Summer colour

When the dazzling colours of a drake Mandarin are starting to look a bit ragged we’re certainly heading into the quieter weeks of bugs and plants.
Two Mandarins were out on the green waters at Mere Sands this afternoon as Kingfishers hurtled about the edges of the lagoons, and the woods held Treecreepers, Blackcap, Willow Warbler, Chiffchaff, Gtr ‘Pecker, but oddly no Nuthatch as I wandered about (one was calling at Ainsdale Station yesterday and at Dempsey Towers this morning, but hidden by the summer canopy).

Another Mandarin was lurking under the overhanging branches from the Redwing Hide this afternoon, and Common Terns chased off over-curious Herring Gulls and Lesser Black Backs.

Yesterday on a guided walk through the dunes at Hightown, two Groppers were still reeling and three flotillas of Shelduck young were out on rising tide on the Alt estuary, although gulls were picking off any that got separated from the safety of the brood.

Advertisements

One thought on “Summer colour

  1. Survey results released this week reveal that sightings of our amphibious garden wildlife such as frogs and toads are drying up, with the RSPB calling on people across Cheshire to help them by getting outside this summer to create more ponds and pools in their outdoor space.
    Results from the RSPB’s wildlife survey, which is part of the Big Garden Birdwatch, show that frogs had been seen in more than three-quarters of gardens across Cheshire. Despite being one of the most common non-bird garden visitors, seen at least monthly in over 40% of gardens in the county, this was 15% fewer regular sightings than the last time they were surveyed in 2014.
    This pattern was similar for toads who were seen in over 20% of Cheshire outdoor spaces on a monthly basis, an alarming 23% fewer gardens than four years ago. The survey included results from more than 3800 Cheshire gardens.
    Dr Daniel Hayhow, RSPB Conservation Scientist, said: “Most people remember seeing tadpoles at the local pond or a toad emerging from under a rock while they were growing up – these first experiences with nature stay with us forever. Unfortunately, the sights and sounds of wildlife that were once common to us are sadly becoming more mysterious.
    “There are lots of simple things we can all do in our outdoor spaces to make them perfect for wildlife. Frogs and toads are amphibious creatures meaning that they need a source of water close to their homes to survive. Creating a small pond in your garden, or a pool using a washing up bowl is so simple to do and could make all the difference.”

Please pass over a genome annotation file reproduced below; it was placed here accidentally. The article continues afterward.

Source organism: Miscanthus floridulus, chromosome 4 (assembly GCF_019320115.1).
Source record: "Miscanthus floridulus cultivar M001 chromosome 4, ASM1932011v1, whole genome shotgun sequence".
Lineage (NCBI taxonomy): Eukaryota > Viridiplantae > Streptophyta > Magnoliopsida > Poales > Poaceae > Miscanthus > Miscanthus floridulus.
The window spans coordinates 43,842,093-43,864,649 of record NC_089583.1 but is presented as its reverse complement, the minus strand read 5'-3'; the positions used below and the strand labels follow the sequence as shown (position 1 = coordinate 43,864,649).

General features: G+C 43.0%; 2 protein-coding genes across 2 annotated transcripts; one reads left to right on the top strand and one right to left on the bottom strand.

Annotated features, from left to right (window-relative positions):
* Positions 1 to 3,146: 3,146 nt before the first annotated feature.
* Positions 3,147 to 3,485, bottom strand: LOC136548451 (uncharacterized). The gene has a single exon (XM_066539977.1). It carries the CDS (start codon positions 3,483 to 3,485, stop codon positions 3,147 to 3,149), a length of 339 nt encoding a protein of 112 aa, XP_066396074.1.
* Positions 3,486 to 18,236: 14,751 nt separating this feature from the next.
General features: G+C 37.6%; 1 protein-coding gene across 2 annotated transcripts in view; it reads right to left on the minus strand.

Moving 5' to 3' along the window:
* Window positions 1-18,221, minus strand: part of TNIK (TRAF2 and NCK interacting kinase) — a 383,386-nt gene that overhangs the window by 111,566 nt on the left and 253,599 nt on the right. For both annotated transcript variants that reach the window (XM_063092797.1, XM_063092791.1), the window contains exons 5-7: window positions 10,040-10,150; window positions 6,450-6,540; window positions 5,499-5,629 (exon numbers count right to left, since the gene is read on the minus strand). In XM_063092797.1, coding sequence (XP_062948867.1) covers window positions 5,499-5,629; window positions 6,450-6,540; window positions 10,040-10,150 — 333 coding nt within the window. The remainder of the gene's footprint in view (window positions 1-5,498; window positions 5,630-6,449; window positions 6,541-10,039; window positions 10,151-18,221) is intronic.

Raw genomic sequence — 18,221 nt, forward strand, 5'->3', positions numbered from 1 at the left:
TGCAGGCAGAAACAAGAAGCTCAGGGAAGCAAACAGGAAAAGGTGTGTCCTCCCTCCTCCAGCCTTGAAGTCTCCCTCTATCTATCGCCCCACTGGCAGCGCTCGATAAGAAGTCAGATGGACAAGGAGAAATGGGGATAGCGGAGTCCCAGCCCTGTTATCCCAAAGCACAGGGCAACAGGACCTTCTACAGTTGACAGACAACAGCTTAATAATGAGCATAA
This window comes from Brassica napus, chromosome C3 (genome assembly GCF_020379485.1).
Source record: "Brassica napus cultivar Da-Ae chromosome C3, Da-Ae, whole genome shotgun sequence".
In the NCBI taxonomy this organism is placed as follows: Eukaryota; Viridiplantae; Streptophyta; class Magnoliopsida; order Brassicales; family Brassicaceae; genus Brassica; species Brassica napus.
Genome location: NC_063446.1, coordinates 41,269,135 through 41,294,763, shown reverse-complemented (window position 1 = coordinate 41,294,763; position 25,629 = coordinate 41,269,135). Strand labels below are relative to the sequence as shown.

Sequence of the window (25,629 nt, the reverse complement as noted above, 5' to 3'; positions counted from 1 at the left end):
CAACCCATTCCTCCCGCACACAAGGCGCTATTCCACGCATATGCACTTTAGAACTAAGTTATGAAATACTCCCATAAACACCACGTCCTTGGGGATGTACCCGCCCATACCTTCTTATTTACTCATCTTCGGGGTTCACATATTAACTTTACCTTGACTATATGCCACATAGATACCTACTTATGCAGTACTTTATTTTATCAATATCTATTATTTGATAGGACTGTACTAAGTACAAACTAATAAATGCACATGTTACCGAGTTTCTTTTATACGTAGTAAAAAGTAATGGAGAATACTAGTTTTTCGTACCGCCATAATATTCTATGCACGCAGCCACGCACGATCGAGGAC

Other results from the survey revealed a small increase in the number of recorded sightings of hedgehogs. Despite the UK population suffering widespread declines in recent decades, over 65% of people spotted one in Cheshire gardens over the past year.
    Foxes remained one of the other most common garden visitors with one being spotted in over 60% of gardens and outdoor spaces in Cheshire, while more secretive creatures such as grass snakes, red squirrels and great-crested newts escaped much of the county’s gaze.
    Big Garden Birdwatch is the world’s largest garden wildlife survey and takes place each year on the last weekend in January. The RSPB asks people to count the birds in their garden or outdoor space over the course of one hour at any point in the weekend to get an idea of how our feathered friends are getting on.
    By taking part in the RSPB’s Wild Challenge, families can have fun, engaging in activities ranging from building a pool for amphibians to bug safaris, taking their first steps on their own wild adventure. There are 24 activities to choose from that will take you from your own back garden to exploring towns, cities, woodlands and even the coast.
    The RSPB’s ambition is for Wild Challenge to help more families across the country reap the benefits of spending time outside in nature. Research has shown that children who have a healthy connection to nature are more likely to benefit from higher achievement at school, better mental and physical health, and develop stronger social skills.
    To learn more about the RSPB Wild Challenge and to see how you can take your firsts steps on your own wildlife adventure, visit http://www.rspb.org.uk/wildchallenge

    Like

Leave a Reply

Fill in your details below or click an icon to log in:

WordPress.com Logo

You are commenting using your WordPress.com account. Log Out /  Change )

Google+ photo

You are commenting using your Google+ account. Log Out /  Change )

Twitter picture

You are commenting using your Twitter account. Log Out /  Change )

Facebook photo

You are commenting using your Facebook account. Log Out /  Change )

w

Connecting to %s

This site uses Akismet to reduce spam. Learn how your comment data is processed.